There seems to be only one explanation really; that at the end of a year wandering over windswept and soggy moors, Edmund decided he didn’t want to do this again – effectively recognised that actually if push came to shove and he was forced to assert his sovereignty over Strathclyde, he would always lose in the face of Alba’s opposition. Mael Colium was just much closer, and with fewer distractions. And so Edmund tried to make a silk purse from the sows ear, and gave Strathclyde away in return for a pocketful of mumbles, otherwise known as Mael Colium’s promises. A pocketful of mumbles, since by 949 Mael Colium was back raining into English Northumbria as yet another Viking from Dublin had a hack at taking over Northumbria.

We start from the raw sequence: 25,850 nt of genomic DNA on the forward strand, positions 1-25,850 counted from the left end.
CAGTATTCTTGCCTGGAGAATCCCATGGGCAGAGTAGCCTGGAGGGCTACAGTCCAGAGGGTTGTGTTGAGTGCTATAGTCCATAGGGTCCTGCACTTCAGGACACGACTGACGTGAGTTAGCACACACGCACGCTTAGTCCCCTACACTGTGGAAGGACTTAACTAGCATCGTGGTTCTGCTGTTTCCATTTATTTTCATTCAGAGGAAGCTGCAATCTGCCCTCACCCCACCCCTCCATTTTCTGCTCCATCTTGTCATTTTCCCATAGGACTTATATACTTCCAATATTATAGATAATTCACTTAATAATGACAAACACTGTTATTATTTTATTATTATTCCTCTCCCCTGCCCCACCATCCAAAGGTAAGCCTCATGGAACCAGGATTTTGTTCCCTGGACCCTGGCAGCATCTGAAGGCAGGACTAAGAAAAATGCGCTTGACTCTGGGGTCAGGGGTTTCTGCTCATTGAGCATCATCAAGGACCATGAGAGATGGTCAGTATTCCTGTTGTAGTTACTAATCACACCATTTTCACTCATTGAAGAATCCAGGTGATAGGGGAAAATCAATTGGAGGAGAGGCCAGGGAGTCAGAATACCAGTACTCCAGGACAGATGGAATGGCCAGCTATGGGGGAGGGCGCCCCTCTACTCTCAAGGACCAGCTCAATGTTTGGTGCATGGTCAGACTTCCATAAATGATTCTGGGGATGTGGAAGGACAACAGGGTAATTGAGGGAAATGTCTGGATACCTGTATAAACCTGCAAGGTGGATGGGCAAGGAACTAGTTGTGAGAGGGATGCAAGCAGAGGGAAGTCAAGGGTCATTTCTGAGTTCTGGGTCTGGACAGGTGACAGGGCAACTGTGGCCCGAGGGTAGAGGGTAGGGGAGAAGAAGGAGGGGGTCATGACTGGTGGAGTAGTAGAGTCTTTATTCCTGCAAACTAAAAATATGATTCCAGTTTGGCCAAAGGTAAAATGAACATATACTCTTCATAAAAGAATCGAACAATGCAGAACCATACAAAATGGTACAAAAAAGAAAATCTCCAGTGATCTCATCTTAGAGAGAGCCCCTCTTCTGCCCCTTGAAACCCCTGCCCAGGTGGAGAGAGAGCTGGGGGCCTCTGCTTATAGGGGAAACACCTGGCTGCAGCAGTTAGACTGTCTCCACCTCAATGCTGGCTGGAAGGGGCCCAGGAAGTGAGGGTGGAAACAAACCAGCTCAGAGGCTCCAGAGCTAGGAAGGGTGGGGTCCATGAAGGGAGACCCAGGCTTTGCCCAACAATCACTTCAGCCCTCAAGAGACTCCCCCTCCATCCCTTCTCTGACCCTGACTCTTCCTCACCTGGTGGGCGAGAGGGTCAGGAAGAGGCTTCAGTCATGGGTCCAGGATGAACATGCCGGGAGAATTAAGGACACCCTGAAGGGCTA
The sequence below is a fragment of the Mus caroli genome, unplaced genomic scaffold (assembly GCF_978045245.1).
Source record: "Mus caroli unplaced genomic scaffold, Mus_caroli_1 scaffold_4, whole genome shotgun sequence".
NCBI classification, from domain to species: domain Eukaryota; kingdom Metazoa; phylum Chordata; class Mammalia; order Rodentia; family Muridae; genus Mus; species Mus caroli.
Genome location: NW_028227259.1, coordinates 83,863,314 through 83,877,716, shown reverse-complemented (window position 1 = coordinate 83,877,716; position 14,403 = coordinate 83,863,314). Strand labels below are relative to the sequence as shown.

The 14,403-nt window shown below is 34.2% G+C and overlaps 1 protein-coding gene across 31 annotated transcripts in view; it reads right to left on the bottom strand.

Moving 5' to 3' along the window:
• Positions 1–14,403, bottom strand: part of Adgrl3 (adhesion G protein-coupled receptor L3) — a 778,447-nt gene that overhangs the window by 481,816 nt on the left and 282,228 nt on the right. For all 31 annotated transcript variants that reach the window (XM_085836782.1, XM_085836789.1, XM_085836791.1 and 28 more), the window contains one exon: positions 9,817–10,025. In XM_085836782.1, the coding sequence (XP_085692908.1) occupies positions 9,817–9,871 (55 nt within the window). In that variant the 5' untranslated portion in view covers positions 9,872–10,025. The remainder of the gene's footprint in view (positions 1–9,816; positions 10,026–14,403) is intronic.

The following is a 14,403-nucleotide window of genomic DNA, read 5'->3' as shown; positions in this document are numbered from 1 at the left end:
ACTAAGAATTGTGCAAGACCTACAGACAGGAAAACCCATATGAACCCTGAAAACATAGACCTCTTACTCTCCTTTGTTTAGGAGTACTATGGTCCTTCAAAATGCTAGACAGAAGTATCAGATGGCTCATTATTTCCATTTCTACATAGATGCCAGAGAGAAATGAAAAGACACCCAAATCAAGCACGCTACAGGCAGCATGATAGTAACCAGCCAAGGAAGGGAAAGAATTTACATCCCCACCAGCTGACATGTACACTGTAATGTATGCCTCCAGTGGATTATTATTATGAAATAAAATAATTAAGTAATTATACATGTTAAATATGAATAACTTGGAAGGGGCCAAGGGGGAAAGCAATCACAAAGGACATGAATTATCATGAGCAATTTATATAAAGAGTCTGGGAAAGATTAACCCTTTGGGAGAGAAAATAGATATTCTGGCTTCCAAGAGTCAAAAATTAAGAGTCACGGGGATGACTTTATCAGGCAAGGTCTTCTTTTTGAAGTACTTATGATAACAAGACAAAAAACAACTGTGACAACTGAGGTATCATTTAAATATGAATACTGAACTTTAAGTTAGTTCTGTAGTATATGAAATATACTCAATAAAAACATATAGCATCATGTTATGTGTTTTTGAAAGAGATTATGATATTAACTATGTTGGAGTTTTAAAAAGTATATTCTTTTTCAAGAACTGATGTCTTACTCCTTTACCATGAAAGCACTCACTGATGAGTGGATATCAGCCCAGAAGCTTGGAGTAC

In fact the years of Mael Colium’s reign are marked by another blast of Northumbrian chaos. And it is, chaos. We’ve had Edmund wandering all the way up to Strathclyde; then in 948 the Northumbrian’s reneged on a deal with Edmund’s English successor King Eadred when they welcomed into their collective bosom the Viking with the coolest name since Ivarr the Boneless, namely of course Eric Bloodaxe. So King Eadred of England then returned in fury and the Northumbrians said aagh, so sorry didn’t mean it, here’s some reparation money and Bloodaxe was out on his ear. The very next year it’s the turn of Olaf Sihtriccsson to come over from Dublin, and this is bloke for whom Mael Colium broke ranks and joined in the raiding. I am not expecting you to remember any of this by the way, just take away the impression – armies wandering around Northumbria, constantly changing loyalties.